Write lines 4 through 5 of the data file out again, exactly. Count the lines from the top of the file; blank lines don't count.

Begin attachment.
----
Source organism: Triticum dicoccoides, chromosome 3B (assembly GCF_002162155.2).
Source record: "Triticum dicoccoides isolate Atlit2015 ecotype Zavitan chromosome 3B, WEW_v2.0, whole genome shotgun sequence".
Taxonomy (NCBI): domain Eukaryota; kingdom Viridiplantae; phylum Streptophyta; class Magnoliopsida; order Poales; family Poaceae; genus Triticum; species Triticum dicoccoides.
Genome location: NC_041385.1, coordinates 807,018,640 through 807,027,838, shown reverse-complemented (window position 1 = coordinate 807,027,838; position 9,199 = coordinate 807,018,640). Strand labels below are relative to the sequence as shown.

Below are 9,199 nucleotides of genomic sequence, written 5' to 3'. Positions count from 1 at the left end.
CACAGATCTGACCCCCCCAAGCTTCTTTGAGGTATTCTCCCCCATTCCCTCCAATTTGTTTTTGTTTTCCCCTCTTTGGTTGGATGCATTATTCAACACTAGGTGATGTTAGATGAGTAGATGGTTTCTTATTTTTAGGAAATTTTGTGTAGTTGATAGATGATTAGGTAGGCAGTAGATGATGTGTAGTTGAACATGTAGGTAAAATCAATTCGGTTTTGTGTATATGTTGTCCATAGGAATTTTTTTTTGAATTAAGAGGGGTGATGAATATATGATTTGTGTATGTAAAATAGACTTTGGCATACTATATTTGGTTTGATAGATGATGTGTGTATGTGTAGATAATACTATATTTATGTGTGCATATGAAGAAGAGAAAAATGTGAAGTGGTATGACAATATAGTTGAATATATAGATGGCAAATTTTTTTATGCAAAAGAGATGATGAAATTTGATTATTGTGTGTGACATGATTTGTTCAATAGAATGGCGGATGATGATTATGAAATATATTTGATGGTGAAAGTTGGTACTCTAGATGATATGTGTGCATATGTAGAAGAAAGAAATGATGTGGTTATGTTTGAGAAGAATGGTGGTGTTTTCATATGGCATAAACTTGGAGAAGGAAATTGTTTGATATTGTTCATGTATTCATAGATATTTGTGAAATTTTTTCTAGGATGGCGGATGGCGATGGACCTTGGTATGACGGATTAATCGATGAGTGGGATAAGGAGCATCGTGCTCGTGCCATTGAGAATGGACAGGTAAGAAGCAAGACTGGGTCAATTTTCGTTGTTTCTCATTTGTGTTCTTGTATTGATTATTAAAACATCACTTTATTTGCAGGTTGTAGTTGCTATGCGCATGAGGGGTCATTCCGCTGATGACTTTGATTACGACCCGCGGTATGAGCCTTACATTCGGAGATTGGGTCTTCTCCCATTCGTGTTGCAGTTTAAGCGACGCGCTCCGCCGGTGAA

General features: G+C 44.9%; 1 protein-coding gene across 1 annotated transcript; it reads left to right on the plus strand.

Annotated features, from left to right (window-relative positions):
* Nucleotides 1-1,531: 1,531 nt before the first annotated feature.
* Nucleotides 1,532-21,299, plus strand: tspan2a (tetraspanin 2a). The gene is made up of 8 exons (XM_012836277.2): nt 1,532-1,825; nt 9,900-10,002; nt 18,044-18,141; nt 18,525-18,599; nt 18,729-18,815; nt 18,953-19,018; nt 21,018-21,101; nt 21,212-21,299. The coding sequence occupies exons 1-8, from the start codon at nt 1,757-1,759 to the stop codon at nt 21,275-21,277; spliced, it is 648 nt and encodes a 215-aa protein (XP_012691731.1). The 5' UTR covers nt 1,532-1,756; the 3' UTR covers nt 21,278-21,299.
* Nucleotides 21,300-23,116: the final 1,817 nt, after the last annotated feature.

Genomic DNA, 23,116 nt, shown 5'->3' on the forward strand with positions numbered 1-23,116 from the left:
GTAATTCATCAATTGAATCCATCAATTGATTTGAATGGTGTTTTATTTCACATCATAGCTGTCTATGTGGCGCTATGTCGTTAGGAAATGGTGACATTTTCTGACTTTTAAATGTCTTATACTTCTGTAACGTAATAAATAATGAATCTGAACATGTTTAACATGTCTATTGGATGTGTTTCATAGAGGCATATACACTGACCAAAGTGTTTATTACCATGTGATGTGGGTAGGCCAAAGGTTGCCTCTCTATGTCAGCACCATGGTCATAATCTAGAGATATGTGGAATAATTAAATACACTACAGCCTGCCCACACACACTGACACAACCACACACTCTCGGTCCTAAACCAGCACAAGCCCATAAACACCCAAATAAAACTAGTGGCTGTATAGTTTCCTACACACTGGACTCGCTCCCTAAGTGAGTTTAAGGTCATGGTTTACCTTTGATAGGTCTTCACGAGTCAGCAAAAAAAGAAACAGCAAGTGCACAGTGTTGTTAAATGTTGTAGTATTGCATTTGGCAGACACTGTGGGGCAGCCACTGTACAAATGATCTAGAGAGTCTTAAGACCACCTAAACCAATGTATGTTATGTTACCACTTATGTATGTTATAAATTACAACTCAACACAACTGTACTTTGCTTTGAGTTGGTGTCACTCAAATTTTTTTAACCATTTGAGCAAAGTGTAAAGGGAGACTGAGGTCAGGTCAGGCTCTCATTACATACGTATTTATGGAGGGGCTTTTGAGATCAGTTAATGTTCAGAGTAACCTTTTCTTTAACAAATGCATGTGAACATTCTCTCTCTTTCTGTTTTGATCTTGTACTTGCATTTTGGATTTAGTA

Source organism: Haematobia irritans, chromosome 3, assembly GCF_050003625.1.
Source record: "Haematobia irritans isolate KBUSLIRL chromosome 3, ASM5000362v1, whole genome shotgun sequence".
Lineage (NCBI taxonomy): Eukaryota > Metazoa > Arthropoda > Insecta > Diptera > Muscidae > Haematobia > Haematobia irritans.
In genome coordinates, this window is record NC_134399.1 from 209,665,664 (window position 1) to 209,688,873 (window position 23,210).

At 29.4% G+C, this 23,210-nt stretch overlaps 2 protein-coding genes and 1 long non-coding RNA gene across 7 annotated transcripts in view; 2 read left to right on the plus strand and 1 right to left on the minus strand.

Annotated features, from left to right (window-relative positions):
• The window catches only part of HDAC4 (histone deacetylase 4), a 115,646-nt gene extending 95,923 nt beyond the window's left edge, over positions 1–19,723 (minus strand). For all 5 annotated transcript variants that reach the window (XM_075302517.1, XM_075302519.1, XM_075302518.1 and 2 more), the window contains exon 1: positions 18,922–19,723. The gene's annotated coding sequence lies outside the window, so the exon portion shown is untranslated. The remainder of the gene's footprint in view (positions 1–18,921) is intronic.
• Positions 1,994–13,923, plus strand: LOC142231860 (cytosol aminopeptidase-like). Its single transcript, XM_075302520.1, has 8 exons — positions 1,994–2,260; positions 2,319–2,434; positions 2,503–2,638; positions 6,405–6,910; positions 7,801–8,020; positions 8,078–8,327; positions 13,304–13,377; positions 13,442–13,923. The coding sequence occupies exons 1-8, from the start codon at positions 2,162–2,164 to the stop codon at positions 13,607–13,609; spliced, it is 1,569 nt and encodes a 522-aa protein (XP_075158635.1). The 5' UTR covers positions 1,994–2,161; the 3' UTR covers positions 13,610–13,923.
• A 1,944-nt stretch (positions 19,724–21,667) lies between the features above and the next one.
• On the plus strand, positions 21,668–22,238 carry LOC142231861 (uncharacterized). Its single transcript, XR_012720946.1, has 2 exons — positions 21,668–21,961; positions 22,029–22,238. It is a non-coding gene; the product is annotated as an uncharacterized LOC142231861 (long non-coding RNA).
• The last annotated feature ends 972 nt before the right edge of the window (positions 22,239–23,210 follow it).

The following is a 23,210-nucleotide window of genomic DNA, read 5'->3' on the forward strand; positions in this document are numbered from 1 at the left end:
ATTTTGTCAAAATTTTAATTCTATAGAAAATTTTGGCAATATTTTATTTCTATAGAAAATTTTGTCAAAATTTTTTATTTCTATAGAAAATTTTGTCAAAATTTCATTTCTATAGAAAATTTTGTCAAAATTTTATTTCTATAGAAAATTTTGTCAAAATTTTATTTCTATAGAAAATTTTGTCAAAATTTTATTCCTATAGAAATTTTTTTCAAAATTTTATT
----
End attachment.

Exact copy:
Genome location: NC_041385.1, coordinates 807,018,640 through 807,027,838, shown reverse-complemented (window position 1 = coordinate 807,027,838; position 9,199 = coordinate 807,018,640). Strand labels below are relative to the sequence as shown.

Below are 9,199 nucleotides of genomic sequence, written 5' to 3'. Positions count from 1 at the left end.